A New Late Triassic Theropod, Tawa hallae, and its Implications for Early Dinosaur Evolution

A new Late Triassic basal theropod, Tawa hallae, is described by Nesbitt et al. (2009) in a new paper out today in Science. Tawa is known from two relatively complete skeletons and other isolated material from the Hayden Quarry at Ghost Ranch New Mexico [another link]. The Hayden Quarry is in the Petrified Forest Member of the Chinle Formation.

This quarry is an absolutely spectacular site that is proving to be the most diverse locality in the Chinle Formation, even more than the famed Coelophysis Quarry (which is close geographically but higher stratigraphically). Other taxa found at this site include Dromomeron romeri, Chindesaurus bryansmalli, Eucoelophysis baldwini, a coelophysoid theropod, and a shuvosaurid as well as various aetosaurs, crocodylomorphs, rauisuchians, phytosaurs, drepanosaurs, metoposaurs, and fish (Irmis et al. 2007).

Key points of the paper:

Tawa possesses a mix of “coelophysoid” (Neotheropoda) and herrerasaurid characters that help clarify basal saurischian relationships.

- Herrerasaurids (Herrerasaurus, Chindesaurus, Staurikosaurus) and Eoraptor are unambiguously nested within Theropoda.

- Tawa is the sister taxon to Neotheropoda (see phylogenetic reconstruction artwork and tree below).

- Coelophysoidea is found to be paraphyletic, with the hypothesis that this clade had been serving as a “phylogenetic vacuum cleaner”, picking up deep theropod synapomorphies and ceratosaur/tetanuran reversals and treating them as coelophysoid synapomorphies.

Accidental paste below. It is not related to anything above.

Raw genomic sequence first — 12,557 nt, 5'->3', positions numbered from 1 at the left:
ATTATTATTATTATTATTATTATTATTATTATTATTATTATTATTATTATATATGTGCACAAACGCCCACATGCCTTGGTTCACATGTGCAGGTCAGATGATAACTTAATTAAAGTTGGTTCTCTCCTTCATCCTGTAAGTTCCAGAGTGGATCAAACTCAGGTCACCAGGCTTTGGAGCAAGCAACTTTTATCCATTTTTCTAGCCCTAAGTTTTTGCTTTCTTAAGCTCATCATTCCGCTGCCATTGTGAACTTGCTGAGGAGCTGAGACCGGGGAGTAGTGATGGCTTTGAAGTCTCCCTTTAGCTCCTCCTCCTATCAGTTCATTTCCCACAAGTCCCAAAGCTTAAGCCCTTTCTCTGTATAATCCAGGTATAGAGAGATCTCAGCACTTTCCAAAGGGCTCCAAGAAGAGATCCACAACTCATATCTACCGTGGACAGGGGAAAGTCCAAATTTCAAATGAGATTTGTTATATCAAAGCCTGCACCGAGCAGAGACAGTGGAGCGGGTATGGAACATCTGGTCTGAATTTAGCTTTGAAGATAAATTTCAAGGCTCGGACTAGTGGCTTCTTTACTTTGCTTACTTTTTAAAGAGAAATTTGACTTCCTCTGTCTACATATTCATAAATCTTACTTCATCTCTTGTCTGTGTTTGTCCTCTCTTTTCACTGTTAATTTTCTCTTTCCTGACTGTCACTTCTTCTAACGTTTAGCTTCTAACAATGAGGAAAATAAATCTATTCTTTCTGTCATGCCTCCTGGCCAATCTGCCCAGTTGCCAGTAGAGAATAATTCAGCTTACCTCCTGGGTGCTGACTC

• The presence of cervical pleurocoels in Tawa supports the hypothesis that cervical air sacs predate the origin of Neotheropoda and may be ancestral for Saurischia.

• The age of the Hayden Quarry (~215-213) and comparison with the Ischigualasto fauna supports the hypothesis of the diachronous evolution of Triassic dinosaur faunas.

• The presence of Dromomeron, Chindesaurus, Tawa, and a basal neotheropod in the Hayden Quarry suggests that the North American theropod fauna was not endemic, an was the result of several dispersals of taxa from South America.

• This prevalence of dispersal among early dinosaurs and other Triassic reptile groups indicates that physical barriers did not prevent these groups from moving around Pangaea - specifically into North America. Thus the question is why didn't sauropodomorphs and ornithischians make it to North America during the Triassic? Nesbitt et al. hypothesize that they were excluded by climate.
Dentary of Tawa hallae

Reconstruction of the head of Tawa hallae.

Articulated manus of Tawa hallae

In-situ articulated limbs of Tawa hallae

Associated dentary and maxilla of Tawa hallae

Block containing skull and other bones.

Thanks to Randy Irmis and Sterling Nesbitt for providing the photos and reconstructions used here. The reconstructions are by Jorge Gonzalez.

Links to some early news articles [here] [here] [here]

Link to National Science Foundation special report with lots of additional information on Tawa, its discovery, and its finders.


Irmis, R. B, Nesbitt, S. J., Padian, K., Smith, N. D., Turner, A. H, Woody, D., and A. Downs. 2007. A Late Triassic dinosauromorph assemblage from New Mexico and the rise of dinosaurs. Science 317:358–361.

Nesbitt, S. J., Smith, N. D., Irmis, R. B., Turner, A. H., Downs, A., and M. A. Norell. 2009. A complete skeleton of a Late Triassic saurischian and the early evolution of dinosaurs. Science 326:1530-1533.


  1. Another truly awesome fine, great to see (although as usual incredibly frustrating that the Journal's length limits mean that there is only one sentence on the postcranial skeletal pneumaticity).

    Some of the media reports are describing Tawa as a feathered theropod -- the Guardian for example. There doesn't seem to be anything about this in the paper -- do you know where it comes from?

    Anyway, many congratulations to Sterling and co.